Report: Companies Must Do More To Bolster Women In Manufacturing
Andy Szal | Industrial Maintenance & Plant Operation
Manufacturers need to change their approaches if they hope to reduce the gender gap in their industry, according to a recent analysis.
The "Women in Manufacturing" report from Deloitte, the Manufacturing Institute and APICS noted that women account for just 29 percent of the manufacturing workforce, compared to 47 percent in the overall U.S. labor force.
Improving gender diversity in manufacturing companies, analysts wrote, leads to better innovation climates, returns on equity and, ultimately, profitability.
Incorporating more women into the manufacturing workforce, the report added, could also help alleviate a shortage of skilled workers that's expected to hit more than 2 million in the next decade.
The groups surveyed more than 600 women employed in manufacturing and conducted interviews with nearly 20 manufacturing executives.
The report said that company leadership must send clear messages that manufacturing gender gaps need to be closed.
Company officials should also put women in positions to serve as role models and ensure that younger female workers are engaged in the company. Seventy-two percent of women in the survey believed they were underrepresented in company leadership.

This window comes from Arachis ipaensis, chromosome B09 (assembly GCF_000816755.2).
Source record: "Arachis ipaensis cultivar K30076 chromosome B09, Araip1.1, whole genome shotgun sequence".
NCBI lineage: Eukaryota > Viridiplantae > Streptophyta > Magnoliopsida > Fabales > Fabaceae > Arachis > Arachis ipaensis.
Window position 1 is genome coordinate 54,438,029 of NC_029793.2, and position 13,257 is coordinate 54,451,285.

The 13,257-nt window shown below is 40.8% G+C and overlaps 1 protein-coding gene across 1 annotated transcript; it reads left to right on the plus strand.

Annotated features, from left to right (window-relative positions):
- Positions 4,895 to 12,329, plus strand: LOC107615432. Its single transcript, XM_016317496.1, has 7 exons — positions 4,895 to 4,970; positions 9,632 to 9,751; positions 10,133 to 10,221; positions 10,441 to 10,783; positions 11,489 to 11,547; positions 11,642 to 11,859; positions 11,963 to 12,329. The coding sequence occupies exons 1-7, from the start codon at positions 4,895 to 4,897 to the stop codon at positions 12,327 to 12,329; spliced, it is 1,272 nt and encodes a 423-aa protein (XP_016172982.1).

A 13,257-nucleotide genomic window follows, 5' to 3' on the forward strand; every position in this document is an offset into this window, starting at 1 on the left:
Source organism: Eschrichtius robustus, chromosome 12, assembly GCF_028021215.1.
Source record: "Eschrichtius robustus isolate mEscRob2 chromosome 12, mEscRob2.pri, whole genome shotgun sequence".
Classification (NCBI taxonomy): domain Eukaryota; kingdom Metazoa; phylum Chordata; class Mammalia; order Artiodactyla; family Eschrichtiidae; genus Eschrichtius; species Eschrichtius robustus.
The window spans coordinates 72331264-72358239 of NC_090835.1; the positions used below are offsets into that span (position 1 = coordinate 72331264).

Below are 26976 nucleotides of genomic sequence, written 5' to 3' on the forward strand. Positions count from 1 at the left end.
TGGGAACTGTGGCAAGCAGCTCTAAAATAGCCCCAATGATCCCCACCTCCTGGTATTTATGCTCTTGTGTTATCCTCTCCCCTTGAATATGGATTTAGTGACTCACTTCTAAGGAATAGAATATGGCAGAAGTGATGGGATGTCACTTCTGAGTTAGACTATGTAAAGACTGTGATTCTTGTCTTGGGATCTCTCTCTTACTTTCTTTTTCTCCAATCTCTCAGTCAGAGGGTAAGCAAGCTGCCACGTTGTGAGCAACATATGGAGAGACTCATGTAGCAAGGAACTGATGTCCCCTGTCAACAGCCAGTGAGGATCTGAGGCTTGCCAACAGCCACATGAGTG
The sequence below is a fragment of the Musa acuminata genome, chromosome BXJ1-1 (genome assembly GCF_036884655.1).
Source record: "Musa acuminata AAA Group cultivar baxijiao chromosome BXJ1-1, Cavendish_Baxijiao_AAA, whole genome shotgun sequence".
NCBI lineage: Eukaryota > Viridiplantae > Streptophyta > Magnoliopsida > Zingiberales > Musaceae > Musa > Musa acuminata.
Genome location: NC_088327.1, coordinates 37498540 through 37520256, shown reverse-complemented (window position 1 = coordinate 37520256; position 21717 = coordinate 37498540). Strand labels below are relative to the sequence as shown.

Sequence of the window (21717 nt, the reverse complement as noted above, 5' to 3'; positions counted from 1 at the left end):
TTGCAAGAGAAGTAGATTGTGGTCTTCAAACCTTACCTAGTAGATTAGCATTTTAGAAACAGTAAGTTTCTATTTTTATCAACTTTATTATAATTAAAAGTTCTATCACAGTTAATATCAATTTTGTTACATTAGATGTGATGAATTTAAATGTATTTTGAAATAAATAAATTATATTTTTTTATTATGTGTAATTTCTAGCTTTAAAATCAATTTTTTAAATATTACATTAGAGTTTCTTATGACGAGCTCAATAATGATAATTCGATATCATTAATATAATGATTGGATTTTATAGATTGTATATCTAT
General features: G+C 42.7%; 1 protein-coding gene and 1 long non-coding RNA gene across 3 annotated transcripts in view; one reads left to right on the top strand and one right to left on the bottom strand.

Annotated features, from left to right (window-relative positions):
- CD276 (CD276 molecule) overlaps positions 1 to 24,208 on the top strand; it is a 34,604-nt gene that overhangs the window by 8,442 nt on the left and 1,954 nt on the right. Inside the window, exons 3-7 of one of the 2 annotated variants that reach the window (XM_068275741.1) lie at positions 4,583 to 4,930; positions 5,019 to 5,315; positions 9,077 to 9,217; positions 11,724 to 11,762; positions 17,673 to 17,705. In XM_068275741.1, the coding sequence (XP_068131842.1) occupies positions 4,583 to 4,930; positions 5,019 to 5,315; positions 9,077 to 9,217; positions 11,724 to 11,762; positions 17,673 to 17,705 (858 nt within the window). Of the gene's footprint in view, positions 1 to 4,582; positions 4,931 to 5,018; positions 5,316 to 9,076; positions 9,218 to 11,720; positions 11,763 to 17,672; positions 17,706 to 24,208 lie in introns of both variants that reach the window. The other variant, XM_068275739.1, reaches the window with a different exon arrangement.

"When women are among leaders in organizations, there is a wider lens of strategic thinking," one executive told report authors.
And although compensation and benefits are important to all workers, the analysis encouraged companies to be cognizant of priorities for women. The survey found that older generations of women workers sought opportunities for challenging assignments, while younger workers valued work-life balance in greater numbers.
The report also warned that many women continued to hold outdated perceptions about manufacturing, although participants reported more encouragement of girls to pursue manufacturing jobs both at school and at home.
The poll also showed additional promising signs, including 70 percent of women who would stay in manufacturing if starting their careers over again and 42 percent that believed that disparities in pay between genders are narrowing.
In other areas, however, more work needs to be done. Seventy-one percent of women surveyed believed that standards were different for men and women in their companies -- and of those, 87 percent believed that standards are more difficult for women.
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